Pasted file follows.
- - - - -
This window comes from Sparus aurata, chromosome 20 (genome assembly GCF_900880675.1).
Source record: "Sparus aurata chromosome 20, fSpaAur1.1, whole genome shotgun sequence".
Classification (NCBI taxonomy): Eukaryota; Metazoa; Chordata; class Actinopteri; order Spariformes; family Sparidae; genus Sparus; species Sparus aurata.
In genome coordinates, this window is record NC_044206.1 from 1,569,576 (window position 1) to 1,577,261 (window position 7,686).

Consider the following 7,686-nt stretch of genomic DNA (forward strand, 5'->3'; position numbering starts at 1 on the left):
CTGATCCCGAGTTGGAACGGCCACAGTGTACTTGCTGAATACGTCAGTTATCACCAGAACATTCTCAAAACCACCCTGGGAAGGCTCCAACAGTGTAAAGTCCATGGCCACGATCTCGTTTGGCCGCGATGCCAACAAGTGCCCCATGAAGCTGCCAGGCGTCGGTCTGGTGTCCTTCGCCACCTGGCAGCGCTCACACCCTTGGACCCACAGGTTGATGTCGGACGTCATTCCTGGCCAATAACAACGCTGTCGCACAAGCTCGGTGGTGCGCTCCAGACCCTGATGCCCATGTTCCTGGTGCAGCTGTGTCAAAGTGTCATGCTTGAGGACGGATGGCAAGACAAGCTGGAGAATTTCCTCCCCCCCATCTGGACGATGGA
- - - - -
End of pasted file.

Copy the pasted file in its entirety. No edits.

This window comes from Sparus aurata, chromosome 20 (genome assembly GCF_900880675.1).
Source record: "Sparus aurata chromosome 20, fSpaAur1.1, whole genome shotgun sequence".
Classification (NCBI taxonomy): Eukaryota; Metazoa; Chordata; class Actinopteri; order Spariformes; family Sparidae; genus Sparus; species Sparus aurata.
In genome coordinates, this window is record NC_044206.1 from 1,569,576 (window position 1) to 1,577,261 (window position 7,686).

Consider the following 7,686-nt stretch of genomic DNA (forward strand, 5'->3'; position numbering starts at 1 on the left):
CTGATCCCGAGTTGGAACGGCCACAGTGTACTTGCTGAATACGTCAGTTATCACCAGAACATTCTCAAAACCACCCTGGGAAGGCTCCAACAGTGTAAAGTCCATGGCCACGATCTCGTTTGGCCGCGATGCCAACAAGTGCCCCATGAAGCTGCCAGGCGTCGGTCTGGTGTCCTTCGCCACCTGGCAGCGCTCACACCCTTGGACCCACAGGTTGATGTCGGACGTCATTCCTGGCCAATAACAACGCTGTCGCACAAGCTCGGTGGTGCGCTCCAGACCCTGATGCCCATGTTCCTGGTGCAGCTGTGTCAAAGTGTCATGCTTGAGGACGGATGGCAAGACAAGCTGGAGAATTTCCTCCCCCCCATCTGGACGATGGA